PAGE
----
Apple has finally released the full list of updates in the next version of the Mac operating system, including a section detailing all the security updates.

A couple of features look pretty interesting. The biggest is the inclusion of “Library Randomization”, or what we call layout randomization (ASLR) in Vista. System functions are randomized in memory to make exploitation more difficult. I don’t have a Leopard seed to check it out, and I suspect some of the researchers out there will dig in and let us know how good (or bad) the implementation is. Mac OS X already supports Data Execution Prevention, one of the other key Windows XP, Server, and Vista anti-exploitation technologies.

Another good feature is tagging of downloaded applications. Any downloaded executable is tagged by the OS and requires the user to approve it on first launch (it doesn’t mention if it’s a password prompt or just clicking an OK box). It appears to list the app name, what tool downloaded it, and (if possible) the URL it came from. Regular users probably won’t pay attention, but this will be nice for those of us who do.

Apple also (finally) improved the Mac OS X firewall to include some level of application control. The description makes it look like it only controls inbound connections, which would be too bad. I think the user interface for this one will be pretty important, and maybe outbound control is hidden in the capabilities somewhere. Anyone up to date on ipfw that can let us know if Apple is sticking with that?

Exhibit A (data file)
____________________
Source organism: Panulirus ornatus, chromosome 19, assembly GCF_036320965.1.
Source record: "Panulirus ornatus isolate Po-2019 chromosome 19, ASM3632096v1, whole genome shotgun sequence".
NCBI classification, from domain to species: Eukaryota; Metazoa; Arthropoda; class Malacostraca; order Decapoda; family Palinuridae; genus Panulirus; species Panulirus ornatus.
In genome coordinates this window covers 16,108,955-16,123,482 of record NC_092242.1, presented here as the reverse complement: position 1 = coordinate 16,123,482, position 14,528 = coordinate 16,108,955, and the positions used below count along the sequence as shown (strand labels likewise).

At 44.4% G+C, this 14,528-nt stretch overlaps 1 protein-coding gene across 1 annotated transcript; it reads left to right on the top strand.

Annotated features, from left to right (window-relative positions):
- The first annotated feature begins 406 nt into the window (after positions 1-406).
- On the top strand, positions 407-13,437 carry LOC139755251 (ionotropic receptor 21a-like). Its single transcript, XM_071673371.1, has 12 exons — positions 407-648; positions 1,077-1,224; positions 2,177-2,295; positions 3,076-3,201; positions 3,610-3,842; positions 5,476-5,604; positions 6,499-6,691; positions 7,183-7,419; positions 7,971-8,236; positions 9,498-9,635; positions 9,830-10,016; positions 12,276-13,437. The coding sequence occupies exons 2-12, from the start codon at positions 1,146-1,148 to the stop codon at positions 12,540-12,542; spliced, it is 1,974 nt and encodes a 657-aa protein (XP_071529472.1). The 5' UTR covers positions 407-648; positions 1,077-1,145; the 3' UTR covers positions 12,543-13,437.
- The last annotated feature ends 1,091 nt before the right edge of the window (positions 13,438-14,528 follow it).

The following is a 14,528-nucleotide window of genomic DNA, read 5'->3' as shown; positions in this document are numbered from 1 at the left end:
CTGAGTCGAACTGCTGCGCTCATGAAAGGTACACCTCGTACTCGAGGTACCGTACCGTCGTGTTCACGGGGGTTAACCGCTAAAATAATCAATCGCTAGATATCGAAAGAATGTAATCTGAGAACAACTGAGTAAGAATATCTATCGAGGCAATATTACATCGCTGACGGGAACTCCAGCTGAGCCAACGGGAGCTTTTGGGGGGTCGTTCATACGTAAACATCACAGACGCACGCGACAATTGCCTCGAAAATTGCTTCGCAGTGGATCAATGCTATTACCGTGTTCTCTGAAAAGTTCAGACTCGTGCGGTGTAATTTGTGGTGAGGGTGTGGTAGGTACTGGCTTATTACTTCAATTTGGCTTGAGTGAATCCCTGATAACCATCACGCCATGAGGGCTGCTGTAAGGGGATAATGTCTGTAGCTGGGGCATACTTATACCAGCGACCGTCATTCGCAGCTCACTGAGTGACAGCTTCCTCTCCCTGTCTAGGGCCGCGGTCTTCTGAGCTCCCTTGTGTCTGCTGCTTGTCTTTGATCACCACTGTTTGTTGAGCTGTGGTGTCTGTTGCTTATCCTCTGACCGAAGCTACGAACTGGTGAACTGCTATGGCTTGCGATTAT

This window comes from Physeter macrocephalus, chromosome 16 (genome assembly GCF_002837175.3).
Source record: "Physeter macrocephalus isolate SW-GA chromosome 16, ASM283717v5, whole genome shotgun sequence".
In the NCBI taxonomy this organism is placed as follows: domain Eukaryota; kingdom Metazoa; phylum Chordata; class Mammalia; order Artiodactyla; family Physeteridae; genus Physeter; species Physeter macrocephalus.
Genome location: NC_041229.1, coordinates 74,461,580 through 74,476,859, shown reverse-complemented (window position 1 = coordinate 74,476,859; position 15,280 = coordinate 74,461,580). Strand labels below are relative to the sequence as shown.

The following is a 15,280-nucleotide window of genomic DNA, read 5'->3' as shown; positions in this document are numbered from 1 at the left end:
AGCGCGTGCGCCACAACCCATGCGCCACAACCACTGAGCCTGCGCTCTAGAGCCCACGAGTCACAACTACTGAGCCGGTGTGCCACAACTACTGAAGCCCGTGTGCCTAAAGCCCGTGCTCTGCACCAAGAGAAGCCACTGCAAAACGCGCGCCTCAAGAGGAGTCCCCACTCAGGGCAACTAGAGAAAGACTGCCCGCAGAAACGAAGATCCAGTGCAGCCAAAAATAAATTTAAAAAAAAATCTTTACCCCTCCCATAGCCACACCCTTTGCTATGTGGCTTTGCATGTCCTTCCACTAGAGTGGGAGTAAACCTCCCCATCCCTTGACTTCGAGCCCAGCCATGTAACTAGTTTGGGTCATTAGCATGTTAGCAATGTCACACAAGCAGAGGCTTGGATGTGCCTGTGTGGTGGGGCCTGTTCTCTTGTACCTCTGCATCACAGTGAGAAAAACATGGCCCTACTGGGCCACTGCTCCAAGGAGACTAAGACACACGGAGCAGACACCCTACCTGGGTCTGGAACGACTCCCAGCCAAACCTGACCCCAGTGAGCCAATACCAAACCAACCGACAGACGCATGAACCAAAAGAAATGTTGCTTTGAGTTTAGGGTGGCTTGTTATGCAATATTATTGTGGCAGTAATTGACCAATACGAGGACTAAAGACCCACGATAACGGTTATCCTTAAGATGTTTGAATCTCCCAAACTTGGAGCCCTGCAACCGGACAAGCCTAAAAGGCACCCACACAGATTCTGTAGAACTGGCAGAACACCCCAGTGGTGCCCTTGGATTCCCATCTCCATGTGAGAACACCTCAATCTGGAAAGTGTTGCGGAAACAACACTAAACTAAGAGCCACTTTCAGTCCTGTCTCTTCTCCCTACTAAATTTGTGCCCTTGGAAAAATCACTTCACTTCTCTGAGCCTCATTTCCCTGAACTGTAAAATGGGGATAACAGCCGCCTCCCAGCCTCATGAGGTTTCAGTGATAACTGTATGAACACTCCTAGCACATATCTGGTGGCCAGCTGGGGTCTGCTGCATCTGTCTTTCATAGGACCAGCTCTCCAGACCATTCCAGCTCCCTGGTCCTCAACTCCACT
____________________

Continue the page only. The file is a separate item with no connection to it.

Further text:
There’s a new sandboxing feature for some default applications, including Bonjour, Spotlight, and Quick Look. I highly suspect this is a way of limiting the potential exploitation via file and network fuzzing, considering the applications they picked.

Most of the rest of the updates are fairly straightforward and good to see. Application signing, 256 bit AES for file encryption, better VPN support, SMB packet signing for Windows compatibility, multiple user certificates, and some updates to access control lists for file sharing (I think, although they don’t say, driven by Windows compatibility issues). There’s increased smart card support designed to meet the needs of the feds, but I might give it a shot (for fun) if the readers are added to default Macs (unlikely).

And let’s not forget the biggest security feature in Leopard that didn’t make the list- Time Machine. Getting users to do differential backups will do more to assure the availability of their data than any other security feature.

I’m really looking forward to seeing how this all holds up once the security researchers get their hands on it. On paper it looks great, maybe even getting Mac OS X up to the level of Vista (for security- usability on Vista still sucks). But I don’t believe anything until people smarter than me start banging on it and seeing where the cracks are.